Nia Long Recounts 'Charlie's Angels' Rejection for Franchise Producer Drew Barrymore

The 'Best Man' actress revealed she had been rejected from the film due to her 'sophisticated' eyebrows and age.

In another world, Nia Long was part of the iconic trio in the Charlie's Angels franchise. But in this world, the Best Man actress was rejected from the role due to her "sophisticated" eyebrows and age.

The subject was brought up during a recent interview with Yahoo! Entertainment. Long cleared up an internet rumor that she passed on a starring role in Charlie's Angels to make Martin Lawrence's Big Momma's House instead, explaining that the decision wasn't exactly her choice. 

"Charlie's Angels did not want me because they said I looked too sophisticated and too old next to Drew Barrymore," Long told the outlet. Barrymore, 47, is five years younger than Long, 52. 

Lucy Liu, who was eventually cast in the role, is two years older than Long.

Gregg DeGuire/WireImage

"But listen, I thought Lucy Liu was great in that role," Long added of the missed opportunity. "When I went back and looked at it, I was like, 'Whoa, she's really doing some stunts.' I don't know if I was quite ready for that... You can't do everything, and every opportunity isn't for you. And as much as it would've been fun to play that character, I think Big Momma's House was probably more fun for me."

Barrymore, who produced the film with her partner, Nancy Juvonen, under their production company, Flower Films, took the time to address the reveal during Long's appearance on her talk show, which airs on Friday. In a sneak peek at the episode, the actors both note that they're people who "can't sweep anything under the carpet" before Long recounts the audition rejection for the host.

"I go and I audition and, first of all, I was so excited to meet you...and it went really well," she recalls. "So, I go and I audition, then you go home and you wait and you hope to get the response, which is, 'You're going to get the job.' I didn't get the job. It's OK, it happens. But the feedback was, 'My eyebrows were too sophisticated and I looked too old next to Drew.' And I was like, 'What?' It just was an odd way of saying you didn't get the job."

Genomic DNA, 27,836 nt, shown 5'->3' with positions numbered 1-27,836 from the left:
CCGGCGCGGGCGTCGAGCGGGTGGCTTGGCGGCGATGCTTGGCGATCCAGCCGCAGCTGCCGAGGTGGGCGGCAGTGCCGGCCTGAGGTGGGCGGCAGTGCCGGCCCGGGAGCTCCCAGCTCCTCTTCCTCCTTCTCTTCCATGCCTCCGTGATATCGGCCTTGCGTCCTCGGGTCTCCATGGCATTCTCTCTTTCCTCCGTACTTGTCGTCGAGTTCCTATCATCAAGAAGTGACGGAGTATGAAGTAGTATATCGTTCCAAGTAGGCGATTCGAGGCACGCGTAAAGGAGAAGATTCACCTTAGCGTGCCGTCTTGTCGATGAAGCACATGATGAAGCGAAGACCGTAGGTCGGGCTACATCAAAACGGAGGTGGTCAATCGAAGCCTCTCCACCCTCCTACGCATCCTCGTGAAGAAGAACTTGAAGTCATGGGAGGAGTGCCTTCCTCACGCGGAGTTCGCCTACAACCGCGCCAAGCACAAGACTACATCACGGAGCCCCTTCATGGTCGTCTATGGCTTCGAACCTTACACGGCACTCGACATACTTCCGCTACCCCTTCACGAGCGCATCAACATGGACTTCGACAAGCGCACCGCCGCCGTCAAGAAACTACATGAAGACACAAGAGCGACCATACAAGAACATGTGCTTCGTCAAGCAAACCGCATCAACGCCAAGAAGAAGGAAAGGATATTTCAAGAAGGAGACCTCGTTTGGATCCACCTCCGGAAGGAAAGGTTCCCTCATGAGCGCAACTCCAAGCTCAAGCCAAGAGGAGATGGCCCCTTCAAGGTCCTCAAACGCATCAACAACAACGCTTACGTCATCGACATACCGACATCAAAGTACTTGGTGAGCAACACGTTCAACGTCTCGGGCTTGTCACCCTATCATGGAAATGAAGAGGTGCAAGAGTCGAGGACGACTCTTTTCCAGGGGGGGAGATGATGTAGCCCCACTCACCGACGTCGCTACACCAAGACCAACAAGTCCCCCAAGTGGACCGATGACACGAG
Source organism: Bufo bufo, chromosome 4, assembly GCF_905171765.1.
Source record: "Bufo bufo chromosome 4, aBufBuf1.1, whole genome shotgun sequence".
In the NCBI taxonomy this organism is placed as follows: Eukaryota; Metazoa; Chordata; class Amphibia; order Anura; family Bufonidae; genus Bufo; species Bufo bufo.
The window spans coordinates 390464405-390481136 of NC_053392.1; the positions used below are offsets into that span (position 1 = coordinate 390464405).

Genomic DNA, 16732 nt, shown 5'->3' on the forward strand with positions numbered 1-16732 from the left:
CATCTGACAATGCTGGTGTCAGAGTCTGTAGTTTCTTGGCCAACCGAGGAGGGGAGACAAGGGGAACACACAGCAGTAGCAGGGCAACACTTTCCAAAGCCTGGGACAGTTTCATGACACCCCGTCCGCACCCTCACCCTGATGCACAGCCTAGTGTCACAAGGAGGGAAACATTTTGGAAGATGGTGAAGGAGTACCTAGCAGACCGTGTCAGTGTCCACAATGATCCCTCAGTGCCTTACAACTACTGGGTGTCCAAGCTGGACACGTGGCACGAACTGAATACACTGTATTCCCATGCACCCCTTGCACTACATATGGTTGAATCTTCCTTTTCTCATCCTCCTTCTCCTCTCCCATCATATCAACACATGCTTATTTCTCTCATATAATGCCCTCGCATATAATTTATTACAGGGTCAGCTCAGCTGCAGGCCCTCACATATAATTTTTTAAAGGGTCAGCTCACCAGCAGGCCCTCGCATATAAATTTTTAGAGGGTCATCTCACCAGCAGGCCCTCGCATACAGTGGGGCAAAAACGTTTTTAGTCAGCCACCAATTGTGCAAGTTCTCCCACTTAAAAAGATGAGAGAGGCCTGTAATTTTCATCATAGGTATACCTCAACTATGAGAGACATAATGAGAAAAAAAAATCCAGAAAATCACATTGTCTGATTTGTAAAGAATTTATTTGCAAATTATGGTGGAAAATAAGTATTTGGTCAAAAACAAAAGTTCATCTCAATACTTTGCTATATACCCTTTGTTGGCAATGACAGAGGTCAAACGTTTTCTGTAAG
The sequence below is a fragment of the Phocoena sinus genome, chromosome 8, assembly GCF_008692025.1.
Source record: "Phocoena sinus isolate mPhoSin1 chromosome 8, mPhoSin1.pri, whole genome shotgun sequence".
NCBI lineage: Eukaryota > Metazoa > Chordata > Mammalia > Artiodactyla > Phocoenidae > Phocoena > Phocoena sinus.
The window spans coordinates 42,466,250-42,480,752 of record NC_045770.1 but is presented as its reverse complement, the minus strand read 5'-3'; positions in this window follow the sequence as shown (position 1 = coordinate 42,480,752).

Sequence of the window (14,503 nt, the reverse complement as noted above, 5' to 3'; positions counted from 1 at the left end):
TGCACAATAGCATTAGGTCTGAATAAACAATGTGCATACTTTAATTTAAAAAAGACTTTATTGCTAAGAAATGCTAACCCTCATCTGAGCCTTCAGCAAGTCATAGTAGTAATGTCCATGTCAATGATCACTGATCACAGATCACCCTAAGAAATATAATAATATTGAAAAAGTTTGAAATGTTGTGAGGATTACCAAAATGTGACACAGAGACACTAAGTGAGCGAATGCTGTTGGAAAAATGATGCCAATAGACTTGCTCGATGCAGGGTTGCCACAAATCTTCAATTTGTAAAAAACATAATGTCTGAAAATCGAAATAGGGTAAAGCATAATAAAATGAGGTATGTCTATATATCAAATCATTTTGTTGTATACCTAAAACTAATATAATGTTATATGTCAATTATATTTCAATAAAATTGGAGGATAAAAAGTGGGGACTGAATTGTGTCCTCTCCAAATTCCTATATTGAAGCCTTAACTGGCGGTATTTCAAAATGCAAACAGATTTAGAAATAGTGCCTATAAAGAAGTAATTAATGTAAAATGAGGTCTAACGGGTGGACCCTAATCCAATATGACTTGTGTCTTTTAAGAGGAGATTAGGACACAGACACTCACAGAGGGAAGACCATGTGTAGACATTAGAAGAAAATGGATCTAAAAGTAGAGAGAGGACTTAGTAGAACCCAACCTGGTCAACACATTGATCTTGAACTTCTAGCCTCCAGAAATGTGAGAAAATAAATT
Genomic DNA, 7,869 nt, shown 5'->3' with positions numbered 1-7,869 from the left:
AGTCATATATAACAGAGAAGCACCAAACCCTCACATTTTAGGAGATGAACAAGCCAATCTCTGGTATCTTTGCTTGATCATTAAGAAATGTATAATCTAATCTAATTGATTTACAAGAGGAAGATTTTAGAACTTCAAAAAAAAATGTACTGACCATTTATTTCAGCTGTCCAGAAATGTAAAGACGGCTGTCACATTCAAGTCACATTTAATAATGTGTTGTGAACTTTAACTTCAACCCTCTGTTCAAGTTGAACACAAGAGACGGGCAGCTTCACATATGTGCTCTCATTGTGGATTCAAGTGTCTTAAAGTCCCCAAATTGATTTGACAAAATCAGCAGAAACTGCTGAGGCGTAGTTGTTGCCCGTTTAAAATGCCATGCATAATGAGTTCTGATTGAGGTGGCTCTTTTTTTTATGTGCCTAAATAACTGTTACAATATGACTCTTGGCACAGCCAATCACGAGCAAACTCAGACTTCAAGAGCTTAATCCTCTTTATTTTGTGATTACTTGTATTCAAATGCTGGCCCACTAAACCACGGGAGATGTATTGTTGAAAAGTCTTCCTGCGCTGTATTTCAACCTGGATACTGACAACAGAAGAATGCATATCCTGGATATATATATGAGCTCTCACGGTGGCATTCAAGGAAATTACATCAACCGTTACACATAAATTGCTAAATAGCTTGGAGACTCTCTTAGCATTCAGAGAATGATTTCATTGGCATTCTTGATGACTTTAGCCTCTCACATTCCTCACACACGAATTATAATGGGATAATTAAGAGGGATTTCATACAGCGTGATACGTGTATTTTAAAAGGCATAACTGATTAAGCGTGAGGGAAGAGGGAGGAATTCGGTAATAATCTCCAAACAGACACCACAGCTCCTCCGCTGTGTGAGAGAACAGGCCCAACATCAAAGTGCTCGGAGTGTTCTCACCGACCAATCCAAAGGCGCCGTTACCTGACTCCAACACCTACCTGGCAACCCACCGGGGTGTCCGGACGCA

She continues, "Now that I'm older and wiser and we've been in this business for a long time, I think what was happening during that time is there were all these conversations about diversity, but people weren't really pulling the trigger. I don't think this has anything to do with you or your partner or your film company, I think this is just a result of the fear of really putting a Black woman into a film that never cast anyone Black. It was a first time for them."

"There was this initiative to cast more Black women, have more Black women on set, but Hollywood wasn't quite doing it," Long adds. "Because I remember during that time, I actually auditioned for so many roles that weren't written [for] Black [actors], to the point where I was exhausted. It was almost like, 'Bring the Black girls in [and] bring the Black actors in so we can say that we did it, but we're not going to necessarily pull the trigger.'"

"So, what I will say now is things have changed a little. I thank God for producers like you because I know you're aware and you're sensitive to it because you're having the conversation," she says to Barrymore.

Barrymore reveals that she and Juvonen "almost felt nervous and bad" when they realized two-thirds of the Angels were white.

"We were like, 'Oh god, that doesn't feel right for us,'" she shares. "And the original Charlie's Angels were all white women... I mean, there was no diversity there. Let's call that out. And we felt the exact opposite, and this was in 1999 when those conversations were not being had and it was really her and I who championed the fact that like, OK, we love our Angels so far, but now what?"

She explains that when they presented themselves as producers for the film, all the pitches for the main trio were diverse, and "that was just something that felt right in our guts at the time. And, it's bewildering to me that someone would say those things."

"I'm 101 percent positive that it came from a studio exec that has no concept of understanding the importance of diversity, let alone what you stand for because you've been in this game, Drew, for a very long time," Long assures her. "And I know your heart and I see your show and I know who you are. So this was never anything I took personally at all. But I'm glad we're having the conversation because Black women and white women -- women period -- we need to talk, we need to stay in communication. Because at the end of the day, it's hard for all women in this industry. I don't care who you are."

"It's harder for [Black women], there [are] less roles, there's less diversity, but if we don't talk to each other, we [can't] have a show and create something with each other," she adds. "We have to keep the dialogue going, so, I appreciate you being brave enough to have this conversation."

Despite that rejection ages ago, Long has had a lot to celebrate career-wise. She reunited with her Best Man co-stars for an acclaimed limited series on Peacock that is nominated for an NAACP Image Award, celebrated the release of her feature film, Missing, and is prepping for the premiere of her Netflix film, You People

You People debuts Jan. 27 on Netflix.


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